Banking: Part I: Banking Principles

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Alexander Hamilton Institute, 1914 - Banks and banking - 568 pages
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Contents

I
1
II
21
III
34
IV
54
V
66
VI
82
VII
100
VIII
117
XIX
277
XX
286
XXI
301
XXII
316
XXIII
327
XXIV
340
XXV
355
XXVI
374

IX
132
X
143
XI
157
XII
176
XIII
194
XIV
206
XV
222
XVI
233
XVII
253
XVIII
266
XXVII
387
XXVIII
406
XXIX
424
XXX
442
XXXI
459
XXXII
478
XXXIII
493
XXXIV
502
XXXV
511

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Page 19 - ... the established policy of the United States to maintain the two metals on a parity with each other upon the present legal ratio, or such ratio as may be provided by law.
Page 339 - But the discount of bills of exchange drawn in good faith against actually existing values, and the discount of commercial or business paper actually owned by the person negotiating the same, shall not be considered as money borrowed.
Page 334 - He that is surety for a stranger shall smart for it: and he that hateth suretyship is sure.
Page 210 - And the same shall be received at par in all parts of the United States in payment of taxes, excises, public lands, and all other dues to the United States, except duties on imports; and also for all salaries and other debts and demands owing by the United States to individuals, corporations and associations within the United States, except interest on the public debt...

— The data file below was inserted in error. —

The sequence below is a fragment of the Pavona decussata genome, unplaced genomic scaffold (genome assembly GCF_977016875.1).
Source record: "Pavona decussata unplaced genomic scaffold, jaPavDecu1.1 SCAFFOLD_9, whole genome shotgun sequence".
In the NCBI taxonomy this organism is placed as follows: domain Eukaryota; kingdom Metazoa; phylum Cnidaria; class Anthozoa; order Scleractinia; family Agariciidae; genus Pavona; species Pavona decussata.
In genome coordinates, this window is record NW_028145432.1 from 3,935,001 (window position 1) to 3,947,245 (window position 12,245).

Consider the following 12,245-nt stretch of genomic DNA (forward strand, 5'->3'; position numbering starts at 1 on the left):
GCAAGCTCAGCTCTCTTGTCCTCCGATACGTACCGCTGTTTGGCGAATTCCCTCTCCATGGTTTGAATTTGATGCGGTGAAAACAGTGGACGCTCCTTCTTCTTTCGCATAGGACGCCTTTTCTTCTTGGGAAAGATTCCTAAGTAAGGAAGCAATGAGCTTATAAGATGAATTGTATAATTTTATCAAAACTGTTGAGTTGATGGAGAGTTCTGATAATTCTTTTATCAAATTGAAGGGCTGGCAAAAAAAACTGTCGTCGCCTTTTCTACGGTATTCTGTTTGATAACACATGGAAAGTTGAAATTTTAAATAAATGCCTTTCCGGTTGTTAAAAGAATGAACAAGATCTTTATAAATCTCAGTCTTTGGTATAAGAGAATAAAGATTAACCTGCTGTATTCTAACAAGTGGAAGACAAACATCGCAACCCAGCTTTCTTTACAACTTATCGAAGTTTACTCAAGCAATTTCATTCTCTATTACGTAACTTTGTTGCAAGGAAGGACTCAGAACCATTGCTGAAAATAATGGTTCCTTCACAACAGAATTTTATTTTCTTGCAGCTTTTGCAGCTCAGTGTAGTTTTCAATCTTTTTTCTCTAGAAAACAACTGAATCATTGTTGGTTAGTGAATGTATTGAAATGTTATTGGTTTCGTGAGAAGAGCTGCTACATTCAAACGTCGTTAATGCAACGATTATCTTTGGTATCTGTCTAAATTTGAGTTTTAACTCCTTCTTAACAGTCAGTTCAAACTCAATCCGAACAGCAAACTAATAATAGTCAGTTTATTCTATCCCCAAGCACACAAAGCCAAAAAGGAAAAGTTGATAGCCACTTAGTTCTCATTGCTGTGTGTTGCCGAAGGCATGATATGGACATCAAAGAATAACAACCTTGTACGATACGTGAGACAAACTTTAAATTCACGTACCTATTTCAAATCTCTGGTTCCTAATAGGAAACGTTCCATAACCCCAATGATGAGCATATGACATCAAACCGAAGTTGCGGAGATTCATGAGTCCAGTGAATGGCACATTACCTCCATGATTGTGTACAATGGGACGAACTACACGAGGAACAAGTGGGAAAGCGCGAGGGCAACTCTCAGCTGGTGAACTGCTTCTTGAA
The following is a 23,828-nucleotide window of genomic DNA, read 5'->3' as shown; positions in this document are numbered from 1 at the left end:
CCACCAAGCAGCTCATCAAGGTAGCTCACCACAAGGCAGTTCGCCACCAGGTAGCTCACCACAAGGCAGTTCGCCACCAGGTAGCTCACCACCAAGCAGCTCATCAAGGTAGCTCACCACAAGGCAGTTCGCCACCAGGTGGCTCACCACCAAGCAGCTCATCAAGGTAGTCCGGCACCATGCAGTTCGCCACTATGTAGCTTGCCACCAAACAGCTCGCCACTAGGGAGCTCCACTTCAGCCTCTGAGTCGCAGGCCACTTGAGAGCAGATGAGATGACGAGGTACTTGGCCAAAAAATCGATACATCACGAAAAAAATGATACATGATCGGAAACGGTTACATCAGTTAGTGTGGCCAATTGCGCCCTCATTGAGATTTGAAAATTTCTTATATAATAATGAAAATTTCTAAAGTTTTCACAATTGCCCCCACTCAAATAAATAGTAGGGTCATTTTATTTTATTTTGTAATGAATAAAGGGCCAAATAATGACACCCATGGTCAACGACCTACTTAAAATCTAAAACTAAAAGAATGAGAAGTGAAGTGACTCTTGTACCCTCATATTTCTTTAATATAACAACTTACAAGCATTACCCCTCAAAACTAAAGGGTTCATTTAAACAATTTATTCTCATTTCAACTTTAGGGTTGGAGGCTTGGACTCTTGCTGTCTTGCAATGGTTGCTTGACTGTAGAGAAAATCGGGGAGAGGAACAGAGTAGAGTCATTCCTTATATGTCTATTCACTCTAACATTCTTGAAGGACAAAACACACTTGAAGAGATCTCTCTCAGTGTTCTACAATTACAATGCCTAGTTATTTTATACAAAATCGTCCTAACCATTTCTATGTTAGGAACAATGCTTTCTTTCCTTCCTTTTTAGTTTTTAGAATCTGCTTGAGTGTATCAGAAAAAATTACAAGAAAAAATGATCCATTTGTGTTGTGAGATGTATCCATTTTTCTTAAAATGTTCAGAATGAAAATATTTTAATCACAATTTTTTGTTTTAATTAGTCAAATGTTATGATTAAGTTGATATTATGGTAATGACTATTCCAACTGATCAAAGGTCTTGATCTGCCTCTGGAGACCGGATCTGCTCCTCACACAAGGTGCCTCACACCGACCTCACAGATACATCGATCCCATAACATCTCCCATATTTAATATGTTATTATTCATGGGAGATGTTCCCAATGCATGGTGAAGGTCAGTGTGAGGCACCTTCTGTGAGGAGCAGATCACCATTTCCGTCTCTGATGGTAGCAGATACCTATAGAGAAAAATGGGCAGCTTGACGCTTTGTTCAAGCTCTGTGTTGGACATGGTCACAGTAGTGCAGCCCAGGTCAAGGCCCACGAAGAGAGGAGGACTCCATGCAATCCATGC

Page 79 - The shareholders of every national banking association shall be held individually responsible, equally and ratably, and not one for another, for all contracts, debts and engagements of such association, to the extent of the amount of their stock therein, at the par value thereof, in addition to the amount invested in such shares...
Page 79 - ... except that shareholders of any banking association now existing under State laws, having not less than five millions of dollars of capital actually paid in, and a surplus of twenty per centum on hand, both to be determined by the Comptroller of the Currency, shall be liable only to the amount invested in their shares...
Page 284 - A special indorsement specifies the person to whom, or to whose order, the instrument is to be payable; and the indorsement of such indorsee is necessary to the further negotiation of the instrument. An indorsement in blank specifies no indorsee, and an instrument so indorsed is payable to bearer, and may be negotiated by delivery.
Page 62 - Five or more persons may become a corporation for the purpose of taking and receiving upon deposit as bailee for safekeeping and storage, jewelry, plate, money, specie, bullion, stocks, bonds, securities and valuable papers of any kind, and other valuable personal property, and guaranteeing their safety upon such terms and for such compensation as may be agreed upon...
Page 338 - Nothing in this Act contained shall be construed to prohibit such notes, drafts, and bills of exchange, secured by staple agricultural products, or other goods, wares, or merchandise from being eligible for such discount...
Page 77 - That the capital stock of any association formed under this act shall be divided into shares of one hundred dollars each, and be deemed personal property and transferable on the books of the association in such manner as may be prescribed in the by-laws or articles of association...

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